Tenants overcharged average of 200 Swiss francs a month for 16 years
A new report by the Office for Labour and Social Policy Studies (BASS) has found that renters in Switzerland have been overcharged by an average of 200 Swiss francs a month on their rent since 2006. Current laws to prevent excessive rent charges have been found to be ineffective, as over the last 16 years, all people renting a house or apartment in Switzerland paid 78 billion Swiss francs more than they should have.
Switzerland's rent cost laws appear to be ineffective
Switzerland’s constitution has clauses relating to how much landlords can charge in rental contracts. Called an “excessive return,” the law states that the net profit percentage from renting a house should not be more than the reference interest rate for mortgages, currently set at 1,25 percent. If the interest rate falls, tenants are allowed to request a rent reduction.
The report by BASS shows that rents in Switzerland have increased far more than the interest rate would allow. They estimated that tenants across the country paid 78 billion Swiss francs more than the “maximum theoretical rent” guided by law.
This means that tenants have lost 200 Swiss francs a month on average over the last 16 years. “For the year 2021 alone, the cost over the maximum for the whole of Switzerland amounts to 10,4 billion francs,” the report said.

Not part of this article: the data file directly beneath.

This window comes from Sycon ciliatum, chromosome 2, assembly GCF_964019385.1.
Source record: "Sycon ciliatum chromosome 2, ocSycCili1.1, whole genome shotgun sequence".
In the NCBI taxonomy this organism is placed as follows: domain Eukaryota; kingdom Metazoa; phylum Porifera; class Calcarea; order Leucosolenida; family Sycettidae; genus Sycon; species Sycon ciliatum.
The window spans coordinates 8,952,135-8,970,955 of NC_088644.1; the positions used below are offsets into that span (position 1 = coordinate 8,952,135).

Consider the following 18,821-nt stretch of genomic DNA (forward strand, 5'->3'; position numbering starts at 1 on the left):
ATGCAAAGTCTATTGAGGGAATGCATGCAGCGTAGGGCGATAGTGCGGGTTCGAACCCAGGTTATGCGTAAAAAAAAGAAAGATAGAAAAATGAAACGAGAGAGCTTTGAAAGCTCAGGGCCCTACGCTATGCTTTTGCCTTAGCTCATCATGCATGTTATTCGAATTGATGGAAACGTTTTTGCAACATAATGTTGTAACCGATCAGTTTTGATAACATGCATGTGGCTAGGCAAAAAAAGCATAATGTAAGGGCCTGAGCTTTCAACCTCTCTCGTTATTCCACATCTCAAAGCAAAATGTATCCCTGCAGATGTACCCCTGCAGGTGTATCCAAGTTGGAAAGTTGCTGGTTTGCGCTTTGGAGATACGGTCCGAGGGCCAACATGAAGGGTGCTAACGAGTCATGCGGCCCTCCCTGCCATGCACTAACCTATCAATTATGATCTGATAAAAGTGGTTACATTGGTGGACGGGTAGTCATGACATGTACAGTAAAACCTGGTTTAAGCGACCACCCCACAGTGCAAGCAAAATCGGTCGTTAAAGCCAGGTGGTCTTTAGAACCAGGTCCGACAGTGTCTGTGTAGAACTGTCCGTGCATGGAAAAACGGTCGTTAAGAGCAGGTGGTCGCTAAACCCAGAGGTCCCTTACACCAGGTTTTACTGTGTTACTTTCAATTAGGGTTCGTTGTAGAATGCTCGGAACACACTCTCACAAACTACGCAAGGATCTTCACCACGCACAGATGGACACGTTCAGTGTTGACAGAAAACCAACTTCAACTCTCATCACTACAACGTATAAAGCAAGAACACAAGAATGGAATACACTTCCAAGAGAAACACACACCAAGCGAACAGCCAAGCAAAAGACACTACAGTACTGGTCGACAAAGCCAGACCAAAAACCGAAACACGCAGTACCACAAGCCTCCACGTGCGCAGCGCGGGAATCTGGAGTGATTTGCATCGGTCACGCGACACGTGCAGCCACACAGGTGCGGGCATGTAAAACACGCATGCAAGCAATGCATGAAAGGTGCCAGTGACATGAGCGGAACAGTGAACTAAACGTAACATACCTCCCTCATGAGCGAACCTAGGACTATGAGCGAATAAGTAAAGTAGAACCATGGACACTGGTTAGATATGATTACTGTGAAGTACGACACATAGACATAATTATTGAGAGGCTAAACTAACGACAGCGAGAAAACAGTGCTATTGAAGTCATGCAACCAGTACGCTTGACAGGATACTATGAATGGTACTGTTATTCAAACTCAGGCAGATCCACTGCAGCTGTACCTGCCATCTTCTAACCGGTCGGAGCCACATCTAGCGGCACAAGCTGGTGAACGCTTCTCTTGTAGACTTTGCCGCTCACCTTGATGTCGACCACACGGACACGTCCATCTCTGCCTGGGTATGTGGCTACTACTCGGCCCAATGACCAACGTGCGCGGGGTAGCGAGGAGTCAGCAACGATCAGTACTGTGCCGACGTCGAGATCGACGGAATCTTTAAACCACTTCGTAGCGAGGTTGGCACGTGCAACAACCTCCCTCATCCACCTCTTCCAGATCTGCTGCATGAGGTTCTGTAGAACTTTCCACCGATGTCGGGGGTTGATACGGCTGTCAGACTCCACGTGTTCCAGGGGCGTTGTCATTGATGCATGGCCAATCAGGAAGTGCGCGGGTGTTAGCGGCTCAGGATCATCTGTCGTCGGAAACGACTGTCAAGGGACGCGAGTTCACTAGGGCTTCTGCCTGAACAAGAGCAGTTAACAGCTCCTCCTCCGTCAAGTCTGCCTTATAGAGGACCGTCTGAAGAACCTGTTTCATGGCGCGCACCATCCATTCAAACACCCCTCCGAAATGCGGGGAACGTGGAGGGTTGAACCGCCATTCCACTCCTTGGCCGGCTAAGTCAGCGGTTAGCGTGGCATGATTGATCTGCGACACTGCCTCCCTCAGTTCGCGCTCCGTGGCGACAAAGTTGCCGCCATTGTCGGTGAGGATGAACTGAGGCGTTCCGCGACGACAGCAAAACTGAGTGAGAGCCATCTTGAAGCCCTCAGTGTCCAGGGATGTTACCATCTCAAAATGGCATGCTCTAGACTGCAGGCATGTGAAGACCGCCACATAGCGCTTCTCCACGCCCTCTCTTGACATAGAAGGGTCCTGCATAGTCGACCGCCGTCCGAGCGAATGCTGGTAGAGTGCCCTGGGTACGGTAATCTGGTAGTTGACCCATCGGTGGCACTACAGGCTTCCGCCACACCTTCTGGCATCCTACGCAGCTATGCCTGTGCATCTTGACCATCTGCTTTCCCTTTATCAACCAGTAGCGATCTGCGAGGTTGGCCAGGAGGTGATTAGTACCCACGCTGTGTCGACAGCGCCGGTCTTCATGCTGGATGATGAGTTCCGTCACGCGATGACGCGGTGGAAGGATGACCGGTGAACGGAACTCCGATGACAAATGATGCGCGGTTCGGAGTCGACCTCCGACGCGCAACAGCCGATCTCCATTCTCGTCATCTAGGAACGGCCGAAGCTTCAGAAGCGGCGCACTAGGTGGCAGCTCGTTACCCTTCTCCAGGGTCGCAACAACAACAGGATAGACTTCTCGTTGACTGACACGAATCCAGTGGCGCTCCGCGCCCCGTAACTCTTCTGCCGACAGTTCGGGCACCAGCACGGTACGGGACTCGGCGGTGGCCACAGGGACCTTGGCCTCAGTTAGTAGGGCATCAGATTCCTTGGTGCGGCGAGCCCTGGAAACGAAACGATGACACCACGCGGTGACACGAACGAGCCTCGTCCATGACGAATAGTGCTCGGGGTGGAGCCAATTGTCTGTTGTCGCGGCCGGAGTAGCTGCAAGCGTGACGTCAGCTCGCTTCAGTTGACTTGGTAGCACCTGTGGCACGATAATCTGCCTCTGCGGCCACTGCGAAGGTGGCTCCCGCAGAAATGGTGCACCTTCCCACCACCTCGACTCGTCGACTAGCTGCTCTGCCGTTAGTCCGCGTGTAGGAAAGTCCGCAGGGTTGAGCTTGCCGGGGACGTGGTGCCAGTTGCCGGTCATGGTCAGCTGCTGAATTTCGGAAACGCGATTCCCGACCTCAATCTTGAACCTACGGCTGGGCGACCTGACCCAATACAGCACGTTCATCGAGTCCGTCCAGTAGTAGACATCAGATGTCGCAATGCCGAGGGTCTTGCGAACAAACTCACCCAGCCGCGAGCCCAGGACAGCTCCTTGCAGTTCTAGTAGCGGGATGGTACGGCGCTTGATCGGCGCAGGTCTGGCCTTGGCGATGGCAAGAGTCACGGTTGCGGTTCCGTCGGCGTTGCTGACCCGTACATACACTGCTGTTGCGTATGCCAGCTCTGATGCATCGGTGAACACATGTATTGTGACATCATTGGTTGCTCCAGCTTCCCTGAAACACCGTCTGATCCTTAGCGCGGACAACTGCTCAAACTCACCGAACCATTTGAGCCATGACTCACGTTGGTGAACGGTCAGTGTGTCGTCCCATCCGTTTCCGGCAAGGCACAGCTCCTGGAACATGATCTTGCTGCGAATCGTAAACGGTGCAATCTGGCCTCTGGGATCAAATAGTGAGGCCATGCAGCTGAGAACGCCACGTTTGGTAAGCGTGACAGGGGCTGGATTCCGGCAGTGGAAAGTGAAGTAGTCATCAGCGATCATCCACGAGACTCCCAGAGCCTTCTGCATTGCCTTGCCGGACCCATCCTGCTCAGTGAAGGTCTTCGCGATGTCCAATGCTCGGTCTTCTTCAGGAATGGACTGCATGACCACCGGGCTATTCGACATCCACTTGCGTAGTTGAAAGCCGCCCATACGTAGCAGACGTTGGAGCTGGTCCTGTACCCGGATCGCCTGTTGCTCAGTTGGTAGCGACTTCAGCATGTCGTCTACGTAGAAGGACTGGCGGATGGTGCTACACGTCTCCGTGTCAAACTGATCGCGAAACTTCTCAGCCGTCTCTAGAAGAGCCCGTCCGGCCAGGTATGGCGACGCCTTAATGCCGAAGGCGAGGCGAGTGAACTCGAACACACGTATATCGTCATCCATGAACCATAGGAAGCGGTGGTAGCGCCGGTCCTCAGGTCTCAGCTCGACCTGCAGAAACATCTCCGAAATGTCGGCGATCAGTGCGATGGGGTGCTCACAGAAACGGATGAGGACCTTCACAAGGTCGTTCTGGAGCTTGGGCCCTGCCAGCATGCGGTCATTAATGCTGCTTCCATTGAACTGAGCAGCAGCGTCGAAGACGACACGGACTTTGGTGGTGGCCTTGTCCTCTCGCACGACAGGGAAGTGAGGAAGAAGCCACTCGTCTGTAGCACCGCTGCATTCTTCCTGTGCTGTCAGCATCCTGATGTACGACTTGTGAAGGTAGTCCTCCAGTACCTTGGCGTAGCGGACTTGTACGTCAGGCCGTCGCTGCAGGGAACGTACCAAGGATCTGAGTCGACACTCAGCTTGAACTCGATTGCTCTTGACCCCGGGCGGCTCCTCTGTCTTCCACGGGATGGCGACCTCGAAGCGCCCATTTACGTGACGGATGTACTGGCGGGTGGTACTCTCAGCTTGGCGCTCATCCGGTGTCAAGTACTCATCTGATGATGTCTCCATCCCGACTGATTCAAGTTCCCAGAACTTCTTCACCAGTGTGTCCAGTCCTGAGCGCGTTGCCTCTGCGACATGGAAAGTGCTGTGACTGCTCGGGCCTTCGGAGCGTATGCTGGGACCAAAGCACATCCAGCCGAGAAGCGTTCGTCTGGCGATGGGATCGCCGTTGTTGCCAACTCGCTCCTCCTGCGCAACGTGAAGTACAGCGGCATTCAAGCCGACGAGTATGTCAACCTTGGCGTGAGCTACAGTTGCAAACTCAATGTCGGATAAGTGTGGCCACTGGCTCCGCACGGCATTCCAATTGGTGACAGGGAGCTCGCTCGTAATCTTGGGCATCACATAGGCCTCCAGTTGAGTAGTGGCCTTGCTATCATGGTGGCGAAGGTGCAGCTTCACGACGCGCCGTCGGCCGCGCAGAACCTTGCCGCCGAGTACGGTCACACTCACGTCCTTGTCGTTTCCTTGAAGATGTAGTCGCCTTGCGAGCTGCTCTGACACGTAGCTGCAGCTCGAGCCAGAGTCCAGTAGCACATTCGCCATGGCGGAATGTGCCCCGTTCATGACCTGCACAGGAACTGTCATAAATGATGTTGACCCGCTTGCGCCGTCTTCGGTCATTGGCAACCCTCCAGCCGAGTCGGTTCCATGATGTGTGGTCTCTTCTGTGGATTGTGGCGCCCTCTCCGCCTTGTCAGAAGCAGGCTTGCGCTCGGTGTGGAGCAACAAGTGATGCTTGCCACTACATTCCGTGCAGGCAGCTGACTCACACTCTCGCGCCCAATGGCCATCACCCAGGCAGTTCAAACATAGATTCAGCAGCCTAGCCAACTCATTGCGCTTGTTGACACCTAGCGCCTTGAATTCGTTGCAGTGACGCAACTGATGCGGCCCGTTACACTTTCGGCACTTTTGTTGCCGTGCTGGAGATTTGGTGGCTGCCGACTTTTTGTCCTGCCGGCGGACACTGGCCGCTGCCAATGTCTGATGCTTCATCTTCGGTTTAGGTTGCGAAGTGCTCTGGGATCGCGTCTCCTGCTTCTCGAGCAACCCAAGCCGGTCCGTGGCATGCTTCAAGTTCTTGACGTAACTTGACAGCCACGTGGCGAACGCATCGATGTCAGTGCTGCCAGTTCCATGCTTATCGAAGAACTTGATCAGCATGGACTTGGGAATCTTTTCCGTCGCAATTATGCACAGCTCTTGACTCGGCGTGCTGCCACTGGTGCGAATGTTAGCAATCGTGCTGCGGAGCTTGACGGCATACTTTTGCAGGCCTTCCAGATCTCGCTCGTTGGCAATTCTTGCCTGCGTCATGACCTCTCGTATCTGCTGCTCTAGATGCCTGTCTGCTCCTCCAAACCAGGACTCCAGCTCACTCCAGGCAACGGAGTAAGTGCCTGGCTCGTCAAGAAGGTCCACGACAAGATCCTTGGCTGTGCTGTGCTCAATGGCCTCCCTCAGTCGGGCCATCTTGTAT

Landlords claim report does not take upgrades into account
In response, Markus Meier, Director of the Home Owners' Association, said that the report was full of “partisan expertise.” He criticised the fact that the report failed to include mitigating factors in justifying rent increases, such as maintenance costs and investments in green forms of energy. He claimed that these investments justified the heightened price in most cases.
As well as new investments, the association criticised the study for including new rental contracts signed during the 16 year period. They argued that this has skewed the data, as landlords are allowed to agree the price of each new rental agreement without having to consider what the rent was before. Increases might be justified if, in the interim between the two contracts, the value of the property had changed.
Tenants must be bolder in asking for rent reductions
Martin Neff, chief economist from the Raiffeisen Group, said that although the 78 billion Swiss franc estimate was an “upper limit”, “in principle, the calculations of the authors of the study are understandable and plausible.” He asserted that tenants do “pay billions too much every year,” and that the savings that a fall in interest rates provide are not adequately passed on to renters.
However, Neff clarified that he believes that it is the tenant’s hesitancy in appealing that is driving the high rents, noting, “[Tenants] have the legal means to challenge excessive rents. But most don't." Instead, he called on the government to make tenancy rights stronger and more accessible.